The issuer source said that the changes contemplated by the Maloney/Dodd bills will raise the cost of borrowing for higher-credit borrowers. "Now even people with good credit are not going to get low-interest loans," the issuer source said, adding that popular media is already full of stories about good borrowers losing their credit lines.
He said that measures such as Maloney's bill requiring issuers to apply payments proportionately to card balances with different interest rates are going to make the credit card business "far less profitable."
However, these changes are not going to affect credit card issuers equally. "For some issuers, the Maloney/Dodd bills will be more impactful," the issuer said. For instance, some issuers use universal defaults and double-cycle billing on a small portion of their portfolios, while some don't at all. "The level and extent of it are not going to hit people equally."
Some believe that these legislated changes will likely promote market discipline. Glenn Schultz, a managing director at Wachovia Securities, said that despite apprehension about current credit card legislation, these could promote transparency and perhaps encourage people to pay off their balances.
"These reforms will remove the credit card issuers' ability to price credit in real time and not allow weaker credits to be subsidized within portfolios," Schultz said. "This has caused credit card companies to raise rates on their customers before these regulations take effect. It's basically employing practices that would boost portfolio yield." One measure that he mentioned is to apply common rates to all customers, say 23%, without differentiating between customers with better credit.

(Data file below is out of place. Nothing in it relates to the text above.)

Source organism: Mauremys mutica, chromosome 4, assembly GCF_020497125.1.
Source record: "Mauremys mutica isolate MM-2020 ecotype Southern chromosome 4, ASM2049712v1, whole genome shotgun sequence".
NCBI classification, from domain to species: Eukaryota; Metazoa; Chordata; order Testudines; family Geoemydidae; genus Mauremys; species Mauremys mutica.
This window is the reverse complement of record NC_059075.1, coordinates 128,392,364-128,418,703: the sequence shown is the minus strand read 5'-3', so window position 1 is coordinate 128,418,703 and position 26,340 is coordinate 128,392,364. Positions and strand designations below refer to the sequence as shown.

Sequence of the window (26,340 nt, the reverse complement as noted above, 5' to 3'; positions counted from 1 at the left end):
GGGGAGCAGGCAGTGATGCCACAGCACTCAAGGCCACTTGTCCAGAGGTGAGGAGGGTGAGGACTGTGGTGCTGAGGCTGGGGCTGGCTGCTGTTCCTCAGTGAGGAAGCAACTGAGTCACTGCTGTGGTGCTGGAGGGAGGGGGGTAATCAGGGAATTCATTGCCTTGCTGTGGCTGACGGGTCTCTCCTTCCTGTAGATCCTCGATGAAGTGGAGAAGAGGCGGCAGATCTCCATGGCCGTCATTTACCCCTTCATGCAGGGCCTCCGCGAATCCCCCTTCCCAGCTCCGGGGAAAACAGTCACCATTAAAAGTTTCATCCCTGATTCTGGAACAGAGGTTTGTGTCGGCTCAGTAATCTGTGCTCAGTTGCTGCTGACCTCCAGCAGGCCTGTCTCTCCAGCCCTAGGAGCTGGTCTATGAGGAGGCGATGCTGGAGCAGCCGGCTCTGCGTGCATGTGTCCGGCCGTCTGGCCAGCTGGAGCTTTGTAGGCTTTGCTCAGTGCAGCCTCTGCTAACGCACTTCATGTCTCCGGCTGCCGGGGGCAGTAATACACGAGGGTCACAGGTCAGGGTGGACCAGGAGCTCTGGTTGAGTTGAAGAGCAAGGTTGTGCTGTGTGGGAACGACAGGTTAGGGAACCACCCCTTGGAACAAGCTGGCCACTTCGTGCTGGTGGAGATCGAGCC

But this is not necessarily negative. "In another sense, however, the legislation is about increasing transparency. Applying a single rate would make it clear to the consumers what rate they are really paying," Schultz said. The higher rate, he said, might even encourage consumers to find ways to pay their balances off.
Rating Agency Perspective
Upcoming legislative changes in the credit card industry are factored into Fitch Ratings' analysis. "Our stress scenarios consider issues detrimental to portfolio yields and payment rates, including legislative uncertainty and other potential caps that may be in the works," said Michael Dean, a managing director at Fitch Ratings.
Dean said that although it's still pretty early to see the full results, some issuers have stepped up practices related to loss mitigation. They have also re-priced their portfolios in anticipation of the upcoming legislative changes as well as to make up for the higher charge-off rates. Some of the actions on the portfolio yield side have helped offset the higher charge-offs with respect to excess spread, Dean said.
However, Fitch does not give any credit to the extra measures taken by issuers to boost performance or protection. "When rating these transactions, we look at credit enhancement on the bond independently from any actions that may be taken by the issuer," Dean said.
Christopher O'Connell, senior vice president at DBRS, said that based on discussions he has had with credit card issuers, there seems to be anecdotal evidence of re-pricing credit card risk to account for pending credit card regulation and the unexpected performance in some of these portfolios. Yields on many card programs are declining despite this because cardholders are using their cards less frequently. This means the interchange is declining, pulling down the aggregate yield on most of these issuer programs.